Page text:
To ensure that Satyavati’s children would be heir to the kingdom, Bhishma renounced his right to the throne and swore to never know a woman and therefore remain sonless. Bhishma’s vow  of celibacy (Brahmacharya) was considered to be so righteous, high-principled, and praise worthy that ‘the celestials, the Apsaras and various classes of Rishis’ showered him with flowers from the firmament (M.N.Dutt).


Bhishma means ‘the terrible’ and his vow was indeed terrible in the sense that its severity was fearful to most men. But not to Bhishma. In gratitude his father gave him the boon of dying at will, meaning Bhishma had the power to choose the moment of his death. You will see much later on in the Mahabharata, this maker of terrible vows ends up dying on an excruciating bed of arrows teaching the victorious warriors the virtues of kingship.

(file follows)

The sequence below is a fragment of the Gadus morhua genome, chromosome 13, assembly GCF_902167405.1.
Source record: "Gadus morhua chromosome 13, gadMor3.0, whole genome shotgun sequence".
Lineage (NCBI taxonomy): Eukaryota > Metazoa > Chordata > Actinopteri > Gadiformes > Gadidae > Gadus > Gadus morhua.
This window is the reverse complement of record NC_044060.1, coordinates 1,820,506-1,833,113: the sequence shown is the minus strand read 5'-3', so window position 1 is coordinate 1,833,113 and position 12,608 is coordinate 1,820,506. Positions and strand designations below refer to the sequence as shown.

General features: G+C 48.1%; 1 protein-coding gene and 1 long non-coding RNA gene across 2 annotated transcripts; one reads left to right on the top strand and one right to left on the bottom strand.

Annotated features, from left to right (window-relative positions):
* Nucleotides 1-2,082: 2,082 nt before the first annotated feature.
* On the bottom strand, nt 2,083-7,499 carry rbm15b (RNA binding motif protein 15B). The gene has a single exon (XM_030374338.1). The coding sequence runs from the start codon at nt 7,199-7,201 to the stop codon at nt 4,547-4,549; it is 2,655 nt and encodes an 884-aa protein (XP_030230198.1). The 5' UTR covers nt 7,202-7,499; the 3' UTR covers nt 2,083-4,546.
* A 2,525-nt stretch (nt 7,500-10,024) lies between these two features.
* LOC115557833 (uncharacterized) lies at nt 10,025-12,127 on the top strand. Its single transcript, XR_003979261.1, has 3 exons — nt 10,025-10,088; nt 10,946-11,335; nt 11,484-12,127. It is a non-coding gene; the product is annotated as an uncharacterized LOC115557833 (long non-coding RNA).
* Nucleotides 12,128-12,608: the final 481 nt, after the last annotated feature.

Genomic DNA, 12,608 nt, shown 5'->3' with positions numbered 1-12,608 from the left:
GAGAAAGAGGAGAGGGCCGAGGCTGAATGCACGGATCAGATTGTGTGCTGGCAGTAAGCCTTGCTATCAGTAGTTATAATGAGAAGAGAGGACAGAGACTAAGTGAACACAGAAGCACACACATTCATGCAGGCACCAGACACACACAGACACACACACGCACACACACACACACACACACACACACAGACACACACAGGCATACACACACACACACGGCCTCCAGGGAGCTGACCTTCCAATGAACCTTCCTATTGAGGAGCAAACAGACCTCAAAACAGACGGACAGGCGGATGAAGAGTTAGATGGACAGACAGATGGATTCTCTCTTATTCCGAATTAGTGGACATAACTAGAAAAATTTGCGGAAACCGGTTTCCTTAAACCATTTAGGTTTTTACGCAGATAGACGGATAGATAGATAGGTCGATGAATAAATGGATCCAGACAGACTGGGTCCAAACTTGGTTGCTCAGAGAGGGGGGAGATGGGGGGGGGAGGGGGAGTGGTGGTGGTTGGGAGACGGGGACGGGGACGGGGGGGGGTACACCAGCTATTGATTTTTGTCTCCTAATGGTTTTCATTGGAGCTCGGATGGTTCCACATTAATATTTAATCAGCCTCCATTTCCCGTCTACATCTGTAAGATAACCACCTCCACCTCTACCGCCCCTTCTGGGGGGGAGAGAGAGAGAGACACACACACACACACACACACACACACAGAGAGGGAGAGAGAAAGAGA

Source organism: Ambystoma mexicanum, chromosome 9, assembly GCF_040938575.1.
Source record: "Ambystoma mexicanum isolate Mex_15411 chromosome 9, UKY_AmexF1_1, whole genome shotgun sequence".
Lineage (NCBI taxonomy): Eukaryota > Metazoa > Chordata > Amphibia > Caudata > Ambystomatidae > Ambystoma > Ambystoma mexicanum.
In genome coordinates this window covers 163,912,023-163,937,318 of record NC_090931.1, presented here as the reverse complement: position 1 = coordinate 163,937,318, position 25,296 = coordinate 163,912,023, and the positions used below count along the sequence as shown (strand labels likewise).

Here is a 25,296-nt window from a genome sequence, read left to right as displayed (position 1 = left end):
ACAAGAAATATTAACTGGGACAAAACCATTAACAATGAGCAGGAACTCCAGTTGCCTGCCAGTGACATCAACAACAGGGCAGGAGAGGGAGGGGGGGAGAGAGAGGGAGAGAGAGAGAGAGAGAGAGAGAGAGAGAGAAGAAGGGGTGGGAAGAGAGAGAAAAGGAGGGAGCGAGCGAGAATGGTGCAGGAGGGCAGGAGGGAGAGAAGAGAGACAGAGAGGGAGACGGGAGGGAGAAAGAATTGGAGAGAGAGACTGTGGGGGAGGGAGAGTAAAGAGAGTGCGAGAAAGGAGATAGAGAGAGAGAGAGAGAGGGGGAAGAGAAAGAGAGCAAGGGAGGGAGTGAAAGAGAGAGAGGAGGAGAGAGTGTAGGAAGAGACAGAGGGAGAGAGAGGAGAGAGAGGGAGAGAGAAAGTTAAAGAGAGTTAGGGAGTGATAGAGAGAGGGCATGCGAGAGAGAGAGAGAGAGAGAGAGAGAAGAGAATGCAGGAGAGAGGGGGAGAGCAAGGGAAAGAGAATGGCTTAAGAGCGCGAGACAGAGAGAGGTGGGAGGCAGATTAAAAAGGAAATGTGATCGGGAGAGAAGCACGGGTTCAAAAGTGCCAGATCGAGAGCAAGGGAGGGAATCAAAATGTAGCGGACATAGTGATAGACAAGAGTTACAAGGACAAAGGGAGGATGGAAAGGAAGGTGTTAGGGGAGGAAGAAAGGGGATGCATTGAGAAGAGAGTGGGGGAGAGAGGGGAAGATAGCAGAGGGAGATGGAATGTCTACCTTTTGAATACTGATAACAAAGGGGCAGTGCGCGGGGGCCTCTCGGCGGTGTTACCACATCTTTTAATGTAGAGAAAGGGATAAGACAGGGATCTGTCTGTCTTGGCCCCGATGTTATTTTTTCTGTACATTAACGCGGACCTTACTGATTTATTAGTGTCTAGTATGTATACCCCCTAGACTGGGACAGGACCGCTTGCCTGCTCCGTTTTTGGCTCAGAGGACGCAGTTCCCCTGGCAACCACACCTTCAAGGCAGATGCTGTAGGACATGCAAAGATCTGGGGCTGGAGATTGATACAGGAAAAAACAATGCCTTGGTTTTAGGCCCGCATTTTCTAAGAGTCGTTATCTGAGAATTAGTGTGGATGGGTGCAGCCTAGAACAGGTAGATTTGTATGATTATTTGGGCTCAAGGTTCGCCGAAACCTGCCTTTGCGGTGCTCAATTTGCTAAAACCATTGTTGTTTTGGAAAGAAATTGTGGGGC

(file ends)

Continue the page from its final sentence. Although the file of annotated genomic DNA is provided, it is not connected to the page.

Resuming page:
The children of Shantanu & Satyavati: Citrangada & Vichitravirya


The fragrant Satyavati married the kind king Shantanu and the happy lovers had two sons: Citrangada and Vichitravirya.


Citrangada was a great warrior and so successful in his numerous victories over humans that the king of the celestial Gandharvas challenged him to fight on Kurukshetra, the same battlefield where many years later Krishna gave his Bhagavad Gita discourse to Arjuna. The Gandharva Chief killed Citrangada and thus only Vichitravirya was left to become king and to provide an heir.


In the Dvapara Yuga a woman was allowed to choose her husband, and for a princess a festive contest was often held to allow the competing young males the chance to demonstrate their prowess. This delightful and to my mind civilized tradition was called a Sayamvara and one was being held in the city of Varanasi (Benares or Kashi) for the three daughters of the king: Amba, Ambika, and Ambalika.